In Luke 11:1 we read, “Now Jesus was praying in a certain place, and when he finished, one of his disciples said to him, ‘Lord, teach us to pray, as John taught his disciples.’” Use your creative imagination to picture this scene: maybe the disciples are ready to eat breakfast, but Jesus hasn’t shown up yet. He’s still praying. He’s been praying all night! The disciples had ambition of praying all night too, but they fell asleep less than an hour after dark. They just weren’t good at praying. Well, like the disciples, we could use some help to get our prayers off the ground.
I find it encouraging to know that prayer wasn’t natural for the disciples. They needed training and guidance on how to pray. Thankfully, Jesus taught them how and had it recorded so we too can learn directly from the Master. Here is how Jesus teaches us to pray:
Matthew 6:9–15 (ESV)
Pray then like this: “Our Father in heaven, hallowed be your name. Your kingdom come, your will be done, on earth as it is in heaven. Give us this day our daily bread, and forgive us our debts, as we also have forgiven our debtors. And lead us not into temptation, but deliver us from evil.
“Our Father in heaven”
Understanding our relationship to God is the foundation of prayer. We are speaking to the one who made us, the eternal God in heaven. We dare not approach him in a flippant, desultory manner. Yet we are invited to come to him because he is “Our Father.” What good dad is not overjoyed to see and embrace his kids? God is a good dad. He wants us to come to him as little children sharing whatever is on our minds.
Our confidence in calling God, “Father,” is rooted in the gospel. Jesus, God’s perfect Son, lived the life of perfect obedience we failed to live and died the death we deserve to die so that we could have the relationship with God he created us for. When we trust in Jesus, God accepts us as his own children. We don’t need a priest or a saint or a resumé of good deeds to give us access to God. He is our Dad!
Yet with great privilege also comes great responsibility. To call God, “Father,” is to take ownership of being like Jesus—Jesus who was committed to doing his Father’s business, Jesus who was sent from the Father to see the Kingdom established on earth, Jesus who remained faithful to the Father’s plan in spite of suffering and death. When we pray, “Our Father,” we are stepping into our older brother’s shoes and committing to follow in his steps.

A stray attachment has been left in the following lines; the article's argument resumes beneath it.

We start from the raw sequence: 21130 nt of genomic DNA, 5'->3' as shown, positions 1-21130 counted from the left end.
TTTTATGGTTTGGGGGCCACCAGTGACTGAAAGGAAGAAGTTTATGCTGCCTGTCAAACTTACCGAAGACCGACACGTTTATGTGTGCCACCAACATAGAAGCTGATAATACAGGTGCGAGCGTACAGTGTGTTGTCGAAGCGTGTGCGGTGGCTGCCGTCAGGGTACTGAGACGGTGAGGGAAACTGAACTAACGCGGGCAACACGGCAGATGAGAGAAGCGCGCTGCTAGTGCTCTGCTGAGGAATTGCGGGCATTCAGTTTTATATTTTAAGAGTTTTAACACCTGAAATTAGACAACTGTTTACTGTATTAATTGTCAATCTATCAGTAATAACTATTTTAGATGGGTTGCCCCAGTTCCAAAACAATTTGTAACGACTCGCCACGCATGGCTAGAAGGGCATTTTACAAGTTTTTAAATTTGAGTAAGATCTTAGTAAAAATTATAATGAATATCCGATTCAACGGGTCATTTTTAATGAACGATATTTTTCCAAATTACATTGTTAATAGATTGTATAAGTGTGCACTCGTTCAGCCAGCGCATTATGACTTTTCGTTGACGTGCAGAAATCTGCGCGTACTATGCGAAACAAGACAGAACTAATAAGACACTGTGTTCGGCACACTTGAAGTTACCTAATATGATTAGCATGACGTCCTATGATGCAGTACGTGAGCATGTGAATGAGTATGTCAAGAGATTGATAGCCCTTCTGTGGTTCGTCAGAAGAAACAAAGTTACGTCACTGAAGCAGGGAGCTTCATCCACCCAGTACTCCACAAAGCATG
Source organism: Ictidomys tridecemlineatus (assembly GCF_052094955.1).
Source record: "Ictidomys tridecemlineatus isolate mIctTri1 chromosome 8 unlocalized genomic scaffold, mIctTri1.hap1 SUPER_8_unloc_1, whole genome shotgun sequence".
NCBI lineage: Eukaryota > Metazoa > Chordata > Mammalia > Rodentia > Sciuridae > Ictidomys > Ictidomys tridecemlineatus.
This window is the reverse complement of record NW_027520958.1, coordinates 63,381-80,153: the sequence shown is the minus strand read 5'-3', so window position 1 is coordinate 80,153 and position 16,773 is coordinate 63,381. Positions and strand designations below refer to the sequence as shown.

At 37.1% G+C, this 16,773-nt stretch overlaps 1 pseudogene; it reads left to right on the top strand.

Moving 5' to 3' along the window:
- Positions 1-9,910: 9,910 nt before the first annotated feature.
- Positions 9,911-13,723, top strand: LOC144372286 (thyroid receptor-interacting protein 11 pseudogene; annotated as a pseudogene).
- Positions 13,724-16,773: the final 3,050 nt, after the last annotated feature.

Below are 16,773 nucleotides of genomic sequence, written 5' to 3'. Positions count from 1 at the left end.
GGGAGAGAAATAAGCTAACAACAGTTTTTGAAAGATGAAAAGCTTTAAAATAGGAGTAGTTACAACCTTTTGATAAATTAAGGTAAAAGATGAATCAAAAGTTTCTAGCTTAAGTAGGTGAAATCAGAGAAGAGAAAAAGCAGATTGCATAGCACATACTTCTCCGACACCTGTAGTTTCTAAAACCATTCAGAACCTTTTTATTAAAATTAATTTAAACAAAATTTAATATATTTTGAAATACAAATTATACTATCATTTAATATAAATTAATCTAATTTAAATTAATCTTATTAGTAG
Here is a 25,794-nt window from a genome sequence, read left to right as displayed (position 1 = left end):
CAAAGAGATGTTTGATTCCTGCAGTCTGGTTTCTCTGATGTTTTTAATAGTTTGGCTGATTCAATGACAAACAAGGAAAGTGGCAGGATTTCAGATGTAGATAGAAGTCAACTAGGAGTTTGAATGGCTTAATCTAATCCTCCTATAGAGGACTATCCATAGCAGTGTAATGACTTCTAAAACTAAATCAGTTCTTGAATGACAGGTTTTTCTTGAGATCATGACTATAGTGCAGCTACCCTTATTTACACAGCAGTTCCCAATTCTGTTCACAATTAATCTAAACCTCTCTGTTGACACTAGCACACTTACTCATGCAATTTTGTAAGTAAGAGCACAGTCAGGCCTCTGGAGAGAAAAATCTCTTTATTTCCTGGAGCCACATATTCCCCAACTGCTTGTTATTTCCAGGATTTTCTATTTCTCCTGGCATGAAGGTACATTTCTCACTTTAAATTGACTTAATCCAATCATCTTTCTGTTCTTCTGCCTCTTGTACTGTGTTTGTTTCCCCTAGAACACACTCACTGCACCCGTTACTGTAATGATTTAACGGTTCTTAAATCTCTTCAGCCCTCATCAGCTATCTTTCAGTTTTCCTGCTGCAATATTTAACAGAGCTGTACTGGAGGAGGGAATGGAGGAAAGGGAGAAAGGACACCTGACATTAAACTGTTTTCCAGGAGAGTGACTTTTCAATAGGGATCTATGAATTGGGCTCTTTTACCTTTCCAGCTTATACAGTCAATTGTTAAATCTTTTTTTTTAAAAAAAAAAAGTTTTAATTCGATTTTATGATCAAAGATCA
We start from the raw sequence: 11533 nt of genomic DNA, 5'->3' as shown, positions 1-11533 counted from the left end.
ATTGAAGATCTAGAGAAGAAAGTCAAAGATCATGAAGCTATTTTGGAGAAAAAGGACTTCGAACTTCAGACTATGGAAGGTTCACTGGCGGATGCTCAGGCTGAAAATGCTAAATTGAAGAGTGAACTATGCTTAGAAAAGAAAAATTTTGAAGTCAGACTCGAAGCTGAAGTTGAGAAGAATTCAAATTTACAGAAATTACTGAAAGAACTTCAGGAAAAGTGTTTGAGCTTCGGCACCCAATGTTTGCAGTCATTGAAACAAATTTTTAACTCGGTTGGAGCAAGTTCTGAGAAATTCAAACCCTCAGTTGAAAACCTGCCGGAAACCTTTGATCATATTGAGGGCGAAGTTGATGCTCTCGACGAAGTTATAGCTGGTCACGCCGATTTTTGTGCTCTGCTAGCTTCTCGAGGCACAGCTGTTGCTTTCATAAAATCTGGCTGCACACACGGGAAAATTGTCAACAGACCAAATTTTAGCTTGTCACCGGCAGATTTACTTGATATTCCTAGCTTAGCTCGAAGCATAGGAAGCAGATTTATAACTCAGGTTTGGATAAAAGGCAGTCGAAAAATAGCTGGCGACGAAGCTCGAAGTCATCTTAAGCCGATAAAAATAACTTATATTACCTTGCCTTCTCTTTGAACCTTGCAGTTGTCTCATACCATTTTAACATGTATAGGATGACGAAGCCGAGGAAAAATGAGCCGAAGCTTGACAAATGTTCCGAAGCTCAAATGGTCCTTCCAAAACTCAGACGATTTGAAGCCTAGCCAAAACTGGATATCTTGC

Saying ‘our father’ isn’t just the boldness, the sheer cheek, of walking into the presence of the living and almighty God and saying ‘Hi, Dad.’ It is the boldness, the sheer total risk, of saying quietly, ‘Please may I, too, be considered an apprentice son.’ It means signing on for the Kingdom of God.[i]
Our position and responsibility as children of God clarifies the rest of the Lord’s Prayer. As children of God, our desire above all else is for God’s name to be honored (hallowed). The ambition of all our prayers is that God would receive glory and honor and the recognition his greatness deserves. Jesus wanted others to know the Father truly through his life. And we want Jesus to be known and worshipped by all peoples throughout all creation. We know this is God’s will, and we want it to be done. We want the whole world to be freed from sin and death and injustice. We want God’s kingdom here on earth. We are ready to rely on God, trusting him to provide our needs, to be a just judge, and to keep us faithful to the end.
Like most of Jesus’ teachings, he flips our priorities on their head. What usually prompts our prayers are the messes we find ourselves in, and we ask for God’s rescue and deliverance. We’ll also ask God to supply our needs so that we avoid a future crisis. And from time to time the troubles in the world around us make headlines, and so we ask God to invade those affairs as well. Jesus invites us to make all of these requests. But he shows us that what should drive us to prayer is astonishment over God’s majesty and our relationship as his children.
For a resource to help you pray according to God’s global priority, visit mercyhillchurch.com/globalprayer.
-Bryan Miller (Connections & Missions Pastor)
[i] N.T. Wright, The Lord and His Prayer, (Eerdmans, 1996), 8.